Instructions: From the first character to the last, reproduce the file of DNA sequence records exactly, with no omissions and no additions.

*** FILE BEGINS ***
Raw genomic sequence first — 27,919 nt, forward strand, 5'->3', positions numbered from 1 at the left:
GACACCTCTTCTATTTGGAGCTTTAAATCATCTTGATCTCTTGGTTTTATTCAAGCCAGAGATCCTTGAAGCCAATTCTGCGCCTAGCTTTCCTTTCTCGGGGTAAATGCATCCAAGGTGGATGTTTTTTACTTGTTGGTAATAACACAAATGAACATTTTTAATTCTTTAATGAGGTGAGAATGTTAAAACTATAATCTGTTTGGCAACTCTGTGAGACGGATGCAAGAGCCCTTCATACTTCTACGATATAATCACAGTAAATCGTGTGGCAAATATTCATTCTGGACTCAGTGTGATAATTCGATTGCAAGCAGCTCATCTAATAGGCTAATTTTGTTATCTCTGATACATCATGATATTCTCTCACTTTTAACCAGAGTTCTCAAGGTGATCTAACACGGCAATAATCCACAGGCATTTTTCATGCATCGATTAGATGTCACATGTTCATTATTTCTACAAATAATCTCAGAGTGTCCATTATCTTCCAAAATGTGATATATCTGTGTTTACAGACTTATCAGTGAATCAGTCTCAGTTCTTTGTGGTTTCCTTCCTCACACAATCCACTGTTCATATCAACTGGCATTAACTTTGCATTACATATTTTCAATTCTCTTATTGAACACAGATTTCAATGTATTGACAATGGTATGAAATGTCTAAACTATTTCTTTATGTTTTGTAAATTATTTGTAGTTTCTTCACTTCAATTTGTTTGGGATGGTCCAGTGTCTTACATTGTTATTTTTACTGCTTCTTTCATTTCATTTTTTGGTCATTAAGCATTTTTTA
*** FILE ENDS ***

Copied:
Raw genomic sequence first — 27,919 nt, forward strand, 5'->3', positions numbered from 1 at the left:
GACACCTCTTCTATTTGGAGCTTTAAATCATCTTGATCTCTTGGTTTTATTCAAGCCAGAGATCCTTGAAGCCAATTCTGCGCCTAGCTTTCCTTTCTCGGGGTAAATGCATCCAAGGTGGATGTTTTTTACTTGTTGGTAATAACACAAATGAACATTTTTAATTCTTTAATGAGGTGAGAATGTTAAAACTATAATCTGTTTGGCAACTCTGTGAGACGGATGCAAGAGCCCTTCATACTTCTACGATATAATCACAGTAAATCGTGTGGCAAATATTCATTCTGGACTCAGTGTGATAATTCGATTGCAAGCAGCTCATCTAATAGGCTAATTTTGTTATCTCTGATACATCATGATATTCTCTCACTTTTAACCAGAGTTCTCAAGGTGATCTAACACGGCAATAATCCACAGGCATTTTTCATGCATCGATTAGATGTCACATGTTCATTATTTCTACAAATAATCTCAGAGTGTCCATTATCTTCCAAAATGTGATATATCTGTGTTTACAGACTTATCAGTGAATCAGTCTCAGTTCTTTGTGGTTTCCTTCCTCACACAATCCACTGTTCATATCAACTGGCATTAACTTTGCATTACATATTTTCAATTCTCTTATTGAACACAGATTTCAATGTATTGACAATGGTATGAAATGTCTAAACTATTTCTTTATGTTTTGTAAATTATTTGTAGTTTCTTCACTTCAATTTGTTTGGGATGGTCCAGTGTCTTACATTGTTATTTTTACTGCTTCTTTCATTTCATTTTTTGGTCATTAAGCATTTTTTA